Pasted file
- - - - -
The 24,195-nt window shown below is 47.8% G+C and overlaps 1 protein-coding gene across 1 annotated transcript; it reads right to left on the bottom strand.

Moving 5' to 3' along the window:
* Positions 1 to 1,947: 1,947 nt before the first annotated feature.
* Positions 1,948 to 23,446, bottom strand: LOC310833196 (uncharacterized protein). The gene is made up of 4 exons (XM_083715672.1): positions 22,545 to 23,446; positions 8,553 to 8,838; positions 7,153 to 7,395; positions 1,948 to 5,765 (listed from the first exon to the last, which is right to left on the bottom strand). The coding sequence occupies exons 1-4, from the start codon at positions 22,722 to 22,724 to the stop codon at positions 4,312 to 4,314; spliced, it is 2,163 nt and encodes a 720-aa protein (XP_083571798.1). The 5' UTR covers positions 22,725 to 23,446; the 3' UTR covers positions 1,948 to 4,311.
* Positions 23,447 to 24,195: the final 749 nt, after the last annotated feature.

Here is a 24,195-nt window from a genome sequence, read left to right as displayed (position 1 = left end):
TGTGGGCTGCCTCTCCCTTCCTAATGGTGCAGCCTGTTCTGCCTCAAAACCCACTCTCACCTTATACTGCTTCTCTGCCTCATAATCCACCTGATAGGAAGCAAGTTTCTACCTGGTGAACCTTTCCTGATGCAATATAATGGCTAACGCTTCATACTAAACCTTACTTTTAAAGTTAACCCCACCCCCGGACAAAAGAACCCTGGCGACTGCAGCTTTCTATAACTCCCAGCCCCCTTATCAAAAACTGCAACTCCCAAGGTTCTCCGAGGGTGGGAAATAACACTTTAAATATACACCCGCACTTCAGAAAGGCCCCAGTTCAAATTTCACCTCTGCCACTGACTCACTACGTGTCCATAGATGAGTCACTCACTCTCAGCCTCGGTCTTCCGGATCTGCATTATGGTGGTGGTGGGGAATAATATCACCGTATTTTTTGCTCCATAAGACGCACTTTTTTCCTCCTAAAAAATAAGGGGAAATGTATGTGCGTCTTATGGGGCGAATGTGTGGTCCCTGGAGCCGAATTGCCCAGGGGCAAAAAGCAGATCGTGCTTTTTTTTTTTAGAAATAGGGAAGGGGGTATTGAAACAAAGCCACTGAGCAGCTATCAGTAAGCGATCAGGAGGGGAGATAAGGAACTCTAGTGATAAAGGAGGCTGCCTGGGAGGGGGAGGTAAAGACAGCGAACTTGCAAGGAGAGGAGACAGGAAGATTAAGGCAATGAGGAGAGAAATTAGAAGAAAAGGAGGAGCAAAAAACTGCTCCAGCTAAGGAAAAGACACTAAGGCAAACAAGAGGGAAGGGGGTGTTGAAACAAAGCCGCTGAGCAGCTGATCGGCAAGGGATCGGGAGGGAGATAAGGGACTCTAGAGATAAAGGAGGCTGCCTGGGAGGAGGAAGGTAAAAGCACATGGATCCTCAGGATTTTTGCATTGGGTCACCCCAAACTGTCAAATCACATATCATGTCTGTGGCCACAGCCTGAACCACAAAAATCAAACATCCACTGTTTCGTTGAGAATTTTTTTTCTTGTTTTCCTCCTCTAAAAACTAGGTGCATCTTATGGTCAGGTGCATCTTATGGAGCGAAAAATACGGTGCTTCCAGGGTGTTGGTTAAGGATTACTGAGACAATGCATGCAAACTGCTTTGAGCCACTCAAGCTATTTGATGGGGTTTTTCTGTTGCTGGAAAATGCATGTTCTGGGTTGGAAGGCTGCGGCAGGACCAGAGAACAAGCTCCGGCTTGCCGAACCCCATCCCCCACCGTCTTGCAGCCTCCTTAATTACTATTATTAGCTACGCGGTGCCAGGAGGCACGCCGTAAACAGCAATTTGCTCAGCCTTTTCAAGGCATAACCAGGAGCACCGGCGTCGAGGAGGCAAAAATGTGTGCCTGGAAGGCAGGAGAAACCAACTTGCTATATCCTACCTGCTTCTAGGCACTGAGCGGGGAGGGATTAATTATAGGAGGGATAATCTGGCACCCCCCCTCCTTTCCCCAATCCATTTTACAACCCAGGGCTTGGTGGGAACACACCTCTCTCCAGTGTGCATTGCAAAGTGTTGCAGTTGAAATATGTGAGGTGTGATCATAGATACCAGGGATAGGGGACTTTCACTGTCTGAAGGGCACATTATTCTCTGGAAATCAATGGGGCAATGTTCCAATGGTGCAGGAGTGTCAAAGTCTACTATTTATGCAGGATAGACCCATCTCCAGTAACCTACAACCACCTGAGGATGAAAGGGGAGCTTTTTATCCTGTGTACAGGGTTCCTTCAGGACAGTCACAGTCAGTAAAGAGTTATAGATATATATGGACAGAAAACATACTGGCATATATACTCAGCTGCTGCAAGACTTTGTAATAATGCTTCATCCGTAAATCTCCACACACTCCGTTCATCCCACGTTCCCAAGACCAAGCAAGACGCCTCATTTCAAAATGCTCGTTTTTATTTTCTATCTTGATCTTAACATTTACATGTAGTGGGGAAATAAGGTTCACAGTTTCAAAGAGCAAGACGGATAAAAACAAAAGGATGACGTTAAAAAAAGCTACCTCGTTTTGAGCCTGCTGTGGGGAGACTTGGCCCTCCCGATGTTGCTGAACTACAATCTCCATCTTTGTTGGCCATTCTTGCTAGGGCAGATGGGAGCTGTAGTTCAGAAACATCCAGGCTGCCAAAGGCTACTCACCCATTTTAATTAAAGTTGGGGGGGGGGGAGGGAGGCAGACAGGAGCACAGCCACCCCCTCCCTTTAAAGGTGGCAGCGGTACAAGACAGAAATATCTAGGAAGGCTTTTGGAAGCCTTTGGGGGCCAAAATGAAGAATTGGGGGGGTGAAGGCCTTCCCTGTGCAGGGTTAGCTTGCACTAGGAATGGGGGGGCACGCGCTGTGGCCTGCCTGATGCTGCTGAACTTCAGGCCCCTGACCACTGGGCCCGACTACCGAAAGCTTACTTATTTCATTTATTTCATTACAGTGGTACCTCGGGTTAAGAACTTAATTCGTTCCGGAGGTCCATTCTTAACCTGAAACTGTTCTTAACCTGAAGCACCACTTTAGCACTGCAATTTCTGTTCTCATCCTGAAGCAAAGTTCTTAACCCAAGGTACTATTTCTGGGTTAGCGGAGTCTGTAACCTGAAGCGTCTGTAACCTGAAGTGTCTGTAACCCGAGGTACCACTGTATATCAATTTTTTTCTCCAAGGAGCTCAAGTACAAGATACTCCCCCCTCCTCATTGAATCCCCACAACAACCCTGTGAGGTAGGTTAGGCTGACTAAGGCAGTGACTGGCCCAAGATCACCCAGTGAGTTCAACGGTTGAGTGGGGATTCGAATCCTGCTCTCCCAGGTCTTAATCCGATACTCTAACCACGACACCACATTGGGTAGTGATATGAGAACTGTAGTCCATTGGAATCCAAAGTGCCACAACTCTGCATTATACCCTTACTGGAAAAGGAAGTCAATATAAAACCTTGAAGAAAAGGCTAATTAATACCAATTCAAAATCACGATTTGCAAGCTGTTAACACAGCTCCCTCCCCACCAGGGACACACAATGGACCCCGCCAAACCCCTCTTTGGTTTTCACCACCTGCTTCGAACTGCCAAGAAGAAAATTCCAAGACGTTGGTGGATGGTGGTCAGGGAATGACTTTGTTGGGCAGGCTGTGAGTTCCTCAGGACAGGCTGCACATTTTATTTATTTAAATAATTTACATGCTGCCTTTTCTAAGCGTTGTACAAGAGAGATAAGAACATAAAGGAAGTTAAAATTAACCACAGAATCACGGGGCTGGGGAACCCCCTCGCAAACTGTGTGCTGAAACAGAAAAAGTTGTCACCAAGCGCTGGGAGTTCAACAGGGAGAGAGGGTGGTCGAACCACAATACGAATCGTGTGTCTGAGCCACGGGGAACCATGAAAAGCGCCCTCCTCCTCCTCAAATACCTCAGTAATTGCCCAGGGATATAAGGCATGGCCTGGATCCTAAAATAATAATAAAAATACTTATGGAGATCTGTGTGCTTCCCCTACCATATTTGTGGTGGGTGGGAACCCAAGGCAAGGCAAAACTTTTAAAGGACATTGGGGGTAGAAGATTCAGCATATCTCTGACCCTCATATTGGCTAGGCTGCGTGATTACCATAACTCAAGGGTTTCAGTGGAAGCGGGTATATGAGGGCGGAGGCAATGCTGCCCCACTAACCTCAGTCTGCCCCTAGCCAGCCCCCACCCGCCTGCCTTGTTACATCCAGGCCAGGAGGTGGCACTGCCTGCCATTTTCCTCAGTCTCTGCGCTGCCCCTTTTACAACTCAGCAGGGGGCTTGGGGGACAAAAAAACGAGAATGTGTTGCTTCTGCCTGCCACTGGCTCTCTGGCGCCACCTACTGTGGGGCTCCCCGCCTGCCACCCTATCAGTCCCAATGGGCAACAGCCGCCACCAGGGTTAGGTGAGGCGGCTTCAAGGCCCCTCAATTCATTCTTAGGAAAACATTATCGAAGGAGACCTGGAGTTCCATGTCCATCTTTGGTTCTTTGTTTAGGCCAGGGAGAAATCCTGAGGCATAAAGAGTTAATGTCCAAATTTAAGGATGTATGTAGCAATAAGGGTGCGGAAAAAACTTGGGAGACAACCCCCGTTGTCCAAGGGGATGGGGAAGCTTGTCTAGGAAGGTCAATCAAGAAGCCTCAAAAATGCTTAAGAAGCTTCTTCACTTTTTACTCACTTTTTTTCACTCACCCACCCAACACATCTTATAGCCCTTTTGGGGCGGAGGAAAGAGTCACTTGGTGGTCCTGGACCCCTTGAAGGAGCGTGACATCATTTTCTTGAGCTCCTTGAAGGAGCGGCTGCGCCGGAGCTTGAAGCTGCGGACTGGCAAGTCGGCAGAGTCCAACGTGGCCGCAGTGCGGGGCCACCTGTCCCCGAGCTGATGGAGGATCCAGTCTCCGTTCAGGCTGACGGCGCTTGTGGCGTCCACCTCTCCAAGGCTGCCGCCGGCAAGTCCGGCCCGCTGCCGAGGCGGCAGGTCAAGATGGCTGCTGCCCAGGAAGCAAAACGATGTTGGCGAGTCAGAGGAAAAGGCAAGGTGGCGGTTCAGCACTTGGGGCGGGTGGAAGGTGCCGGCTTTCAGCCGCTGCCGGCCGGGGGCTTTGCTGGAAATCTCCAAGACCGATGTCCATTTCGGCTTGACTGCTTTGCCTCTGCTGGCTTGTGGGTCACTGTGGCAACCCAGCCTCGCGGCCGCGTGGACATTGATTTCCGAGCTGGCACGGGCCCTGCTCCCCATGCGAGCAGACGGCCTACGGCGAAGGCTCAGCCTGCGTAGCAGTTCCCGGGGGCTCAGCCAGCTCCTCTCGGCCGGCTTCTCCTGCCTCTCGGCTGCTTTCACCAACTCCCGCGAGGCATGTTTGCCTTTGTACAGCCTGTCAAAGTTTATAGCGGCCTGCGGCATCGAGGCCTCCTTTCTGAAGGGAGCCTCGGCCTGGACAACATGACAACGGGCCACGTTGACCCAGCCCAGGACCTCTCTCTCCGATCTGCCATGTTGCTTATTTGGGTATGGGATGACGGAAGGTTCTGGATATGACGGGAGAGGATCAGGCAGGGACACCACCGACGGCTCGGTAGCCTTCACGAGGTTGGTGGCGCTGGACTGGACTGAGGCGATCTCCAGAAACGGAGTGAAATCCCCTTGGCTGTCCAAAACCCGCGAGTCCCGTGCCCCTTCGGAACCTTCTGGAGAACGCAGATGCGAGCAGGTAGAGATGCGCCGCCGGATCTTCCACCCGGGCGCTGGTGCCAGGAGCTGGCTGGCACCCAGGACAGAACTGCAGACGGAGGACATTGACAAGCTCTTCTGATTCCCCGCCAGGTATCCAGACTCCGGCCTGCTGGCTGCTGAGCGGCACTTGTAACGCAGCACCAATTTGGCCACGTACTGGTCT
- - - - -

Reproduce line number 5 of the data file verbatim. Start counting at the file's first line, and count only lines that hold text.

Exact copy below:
* Positions 23,447 to 24,195: the final 749 nt, after the last annotated feature.